Fight IBS with Fitness

Irritable bowel syndrome (IBS) is a condition that's not always discussed openly, but is surprisingly common. Recent estimates state that 10 to 15 percent of the general population experiences uncomfortable and painful IBS symptoms like cramping, abdominal pain, bloating, constipation, and diarrhea. No one knows exactly what causes it, but if you are someone who suffers from IBS, you know that it has a major impact on your everyday life. Even without knowing the specific causes of IBS, there are specific things you can do to help prevent flare-ups and alleviate symptoms.

Research has shown that exercise can improve your quality of life if you suffer from IBS. A study published in the journal Clinical Gastroenterology and Hepatology found that a higher BMI was more likely to be associated with gastrointestinal (GI) pain, whereas a healthy diet and regular physical activity were associated with fewer GI symptoms.

So how does exercise help if you suffer from IBS? Most doctors consider stress to be one of the triggers of irritable bowel symptoms. Although stress doesn't directly cause IBS, it can aggravate the condition. Exercise helps relieve both physical and mental stress. Physically, exercise warms and relaxes cold, tight muscles. During exercise, the bowel typically quiets down because blood is being pumped to other parts of the body. If you exercise regularly and become more physically fit, the bowel may tend to relax even during non-exercise periods.

In terms of mental stress, many doctors believe that IBS has psychological origins. When someone is under a great deal of stress, they are more prone to mental strain, which can then lead to physical problems. Exercise helps tackle the psychological origins of stress by triggering the release of endorphins (brain chemicals that improve mood and promote a sense of well-being). Stress has not been proven to cause IBS, but it can certainly make it worse. That's why it's so important to keep your stress levels under control.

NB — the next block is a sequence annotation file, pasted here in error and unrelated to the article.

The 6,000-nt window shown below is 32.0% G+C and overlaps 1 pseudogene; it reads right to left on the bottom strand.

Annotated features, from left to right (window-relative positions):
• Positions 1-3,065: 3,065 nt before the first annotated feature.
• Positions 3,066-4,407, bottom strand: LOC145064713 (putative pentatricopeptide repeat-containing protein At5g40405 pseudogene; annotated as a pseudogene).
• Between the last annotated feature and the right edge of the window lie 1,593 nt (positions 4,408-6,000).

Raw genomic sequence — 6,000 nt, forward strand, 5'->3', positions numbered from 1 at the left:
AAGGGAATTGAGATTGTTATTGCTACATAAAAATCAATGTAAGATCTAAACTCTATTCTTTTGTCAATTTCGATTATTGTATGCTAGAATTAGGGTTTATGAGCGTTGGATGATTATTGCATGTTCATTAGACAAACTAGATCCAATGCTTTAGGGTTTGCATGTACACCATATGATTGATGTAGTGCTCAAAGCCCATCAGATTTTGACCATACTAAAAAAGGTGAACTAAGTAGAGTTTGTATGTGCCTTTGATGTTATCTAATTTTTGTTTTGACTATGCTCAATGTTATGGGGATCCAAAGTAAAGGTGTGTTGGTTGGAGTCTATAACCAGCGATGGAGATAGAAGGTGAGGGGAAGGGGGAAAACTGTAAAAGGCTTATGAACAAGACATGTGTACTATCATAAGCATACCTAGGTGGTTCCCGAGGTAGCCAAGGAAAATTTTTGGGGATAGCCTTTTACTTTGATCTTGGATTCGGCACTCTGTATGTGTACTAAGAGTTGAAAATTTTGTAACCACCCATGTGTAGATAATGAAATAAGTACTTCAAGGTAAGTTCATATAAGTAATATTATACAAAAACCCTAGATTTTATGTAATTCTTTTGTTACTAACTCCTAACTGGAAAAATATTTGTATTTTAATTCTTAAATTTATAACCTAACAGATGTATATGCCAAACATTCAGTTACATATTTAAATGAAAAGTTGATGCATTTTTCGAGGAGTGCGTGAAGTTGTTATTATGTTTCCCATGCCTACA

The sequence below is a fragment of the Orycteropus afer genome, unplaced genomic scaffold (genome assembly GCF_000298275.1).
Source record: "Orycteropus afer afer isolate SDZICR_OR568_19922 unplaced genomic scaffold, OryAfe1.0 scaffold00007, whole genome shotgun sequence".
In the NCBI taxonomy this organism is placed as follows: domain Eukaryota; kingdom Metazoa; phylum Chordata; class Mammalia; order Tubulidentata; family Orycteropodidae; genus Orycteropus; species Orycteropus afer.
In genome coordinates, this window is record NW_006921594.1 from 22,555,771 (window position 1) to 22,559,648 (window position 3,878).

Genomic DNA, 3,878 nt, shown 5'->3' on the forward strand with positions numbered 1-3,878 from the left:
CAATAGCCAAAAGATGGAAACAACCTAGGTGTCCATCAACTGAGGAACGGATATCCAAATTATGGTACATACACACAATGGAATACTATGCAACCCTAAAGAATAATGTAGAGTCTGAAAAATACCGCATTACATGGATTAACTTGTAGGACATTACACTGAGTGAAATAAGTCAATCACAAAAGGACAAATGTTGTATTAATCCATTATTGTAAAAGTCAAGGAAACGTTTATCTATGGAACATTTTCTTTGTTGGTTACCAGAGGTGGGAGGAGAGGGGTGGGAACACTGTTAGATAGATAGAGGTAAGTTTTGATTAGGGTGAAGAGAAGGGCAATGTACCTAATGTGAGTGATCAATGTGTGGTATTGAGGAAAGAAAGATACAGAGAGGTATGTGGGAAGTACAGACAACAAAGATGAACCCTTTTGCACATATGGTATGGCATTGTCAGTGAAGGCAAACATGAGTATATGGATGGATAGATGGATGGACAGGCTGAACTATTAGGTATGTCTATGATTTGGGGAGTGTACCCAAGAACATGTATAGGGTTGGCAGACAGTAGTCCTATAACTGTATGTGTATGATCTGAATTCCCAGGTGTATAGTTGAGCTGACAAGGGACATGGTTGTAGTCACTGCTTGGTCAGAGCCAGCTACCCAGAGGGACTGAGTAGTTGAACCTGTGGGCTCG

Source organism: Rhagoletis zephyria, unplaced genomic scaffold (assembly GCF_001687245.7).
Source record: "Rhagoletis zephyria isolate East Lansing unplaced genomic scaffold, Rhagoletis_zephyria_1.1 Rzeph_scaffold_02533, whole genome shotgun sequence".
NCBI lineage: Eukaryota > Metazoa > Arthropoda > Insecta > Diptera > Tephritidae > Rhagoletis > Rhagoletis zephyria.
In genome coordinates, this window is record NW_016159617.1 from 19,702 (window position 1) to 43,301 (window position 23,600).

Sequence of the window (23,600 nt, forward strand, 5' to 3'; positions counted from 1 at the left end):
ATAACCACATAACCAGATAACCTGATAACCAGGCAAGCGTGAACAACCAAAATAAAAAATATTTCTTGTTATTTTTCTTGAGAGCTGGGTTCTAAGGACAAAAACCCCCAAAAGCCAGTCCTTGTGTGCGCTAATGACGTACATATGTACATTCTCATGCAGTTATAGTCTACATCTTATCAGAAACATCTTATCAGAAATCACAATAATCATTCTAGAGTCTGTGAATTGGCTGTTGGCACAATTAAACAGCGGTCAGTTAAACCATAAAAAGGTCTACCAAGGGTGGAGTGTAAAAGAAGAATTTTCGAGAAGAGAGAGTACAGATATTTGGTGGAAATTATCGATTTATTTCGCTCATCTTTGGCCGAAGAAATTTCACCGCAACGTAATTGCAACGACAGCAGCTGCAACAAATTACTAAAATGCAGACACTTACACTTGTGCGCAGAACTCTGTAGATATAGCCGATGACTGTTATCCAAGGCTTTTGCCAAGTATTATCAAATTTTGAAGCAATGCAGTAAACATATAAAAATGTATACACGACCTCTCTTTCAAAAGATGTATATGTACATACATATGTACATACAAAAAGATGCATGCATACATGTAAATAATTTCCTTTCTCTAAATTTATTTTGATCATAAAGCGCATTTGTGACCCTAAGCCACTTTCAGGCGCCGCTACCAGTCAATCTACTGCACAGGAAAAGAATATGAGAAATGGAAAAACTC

So what kind of exercise is best for someone who has IBS? Although physical activity in general will help, certain activities have been shown to reduce stress levels:
  • Yoga reduces stress by encouraging deep, rhythmic breathing. It also promotes relaxation by increasing the flow of blood and oxygen to each part of the body. 
  • Stretching exercises stimulate receptors in the nervous system that decrease the production of stress hormones. In addition, stretching exercises release tension and increase blood flow to the muscles.
  • Pilates connects the mind, body, and spirit, which can help you manage stress more effectively. Its goal is to improve flexibility and strength, creating a balance between the two. Participants gain and develop body awareness through different exercises and stretches, which target specific muscle groups. 
  • Activities that you enjoy. The more you like what you're doing, the greater the chances that you'll stick with it and feel good about exercising!